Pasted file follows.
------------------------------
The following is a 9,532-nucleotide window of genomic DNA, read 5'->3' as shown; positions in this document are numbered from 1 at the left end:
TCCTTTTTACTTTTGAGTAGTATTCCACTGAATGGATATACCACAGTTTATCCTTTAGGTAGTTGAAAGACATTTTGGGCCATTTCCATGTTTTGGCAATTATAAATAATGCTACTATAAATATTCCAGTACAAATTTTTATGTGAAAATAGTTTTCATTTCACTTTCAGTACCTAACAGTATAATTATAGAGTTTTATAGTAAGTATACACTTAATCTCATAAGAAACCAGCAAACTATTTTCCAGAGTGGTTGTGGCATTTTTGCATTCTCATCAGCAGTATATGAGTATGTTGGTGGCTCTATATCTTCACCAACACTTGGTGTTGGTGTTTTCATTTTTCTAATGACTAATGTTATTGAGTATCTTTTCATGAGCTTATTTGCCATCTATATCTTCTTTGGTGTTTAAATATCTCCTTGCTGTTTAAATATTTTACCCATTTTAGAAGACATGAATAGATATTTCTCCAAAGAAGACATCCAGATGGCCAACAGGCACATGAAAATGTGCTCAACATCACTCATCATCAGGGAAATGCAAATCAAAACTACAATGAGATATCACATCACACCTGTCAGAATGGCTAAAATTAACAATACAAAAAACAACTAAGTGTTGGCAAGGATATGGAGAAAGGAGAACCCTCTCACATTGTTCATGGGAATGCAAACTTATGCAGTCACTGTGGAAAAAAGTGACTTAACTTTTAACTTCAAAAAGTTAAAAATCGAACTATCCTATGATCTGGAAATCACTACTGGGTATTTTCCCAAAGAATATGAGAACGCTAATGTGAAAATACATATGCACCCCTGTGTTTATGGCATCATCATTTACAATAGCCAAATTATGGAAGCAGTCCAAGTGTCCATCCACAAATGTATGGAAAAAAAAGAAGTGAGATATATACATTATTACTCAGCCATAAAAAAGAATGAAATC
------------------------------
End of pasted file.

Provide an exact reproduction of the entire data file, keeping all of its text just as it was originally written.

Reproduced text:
The following is a 9,532-nucleotide window of genomic DNA, read 5'->3' as shown; positions in this document are numbered from 1 at the left end:
TCCTTTTTACTTTTGAGTAGTATTCCACTGAATGGATATACCACAGTTTATCCTTTAGGTAGTTGAAAGACATTTTGGGCCATTTCCATGTTTTGGCAATTATAAATAATGCTACTATAAATATTCCAGTACAAATTTTTATGTGAAAATAGTTTTCATTTCACTTTCAGTACCTAACAGTATAATTATAGAGTTTTATAGTAAGTATACACTTAATCTCATAAGAAACCAGCAAACTATTTTCCAGAGTGGTTGTGGCATTTTTGCATTCTCATCAGCAGTATATGAGTATGTTGGTGGCTCTATATCTTCACCAACACTTGGTGTTGGTGTTTTCATTTTTCTAATGACTAATGTTATTGAGTATCTTTTCATGAGCTTATTTGCCATCTATATCTTCTTTGGTGTTTAAATATCTCCTTGCTGTTTAAATATTTTACCCATTTTAGAAGACATGAATAGATATTTCTCCAAAGAAGACATCCAGATGGCCAACAGGCACATGAAAATGTGCTCAACATCACTCATCATCAGGGAAATGCAAATCAAAACTACAATGAGATATCACATCACACCTGTCAGAATGGCTAAAATTAACAATACAAAAAACAACTAAGTGTTGGCAAGGATATGGAGAAAGGAGAACCCTCTCACATTGTTCATGGGAATGCAAACTTATGCAGTCACTGTGGAAAAAAGTGACTTAACTTTTAACTTCAAAAAGTTAAAAATCGAACTATCCTATGATCTGGAAATCACTACTGGGTATTTTCCCAAAGAATATGAGAACGCTAATGTGAAAATACATATGCACCCCTGTGTTTATGGCATCATCATTTACAATAGCCAAATTATGGAAGCAGTCCAAGTGTCCATCCACAAATGTATGGAAAAAAAAGAAGTGAGATATATACATTATTACTCAGCCATAAAAAAGAATGAAATC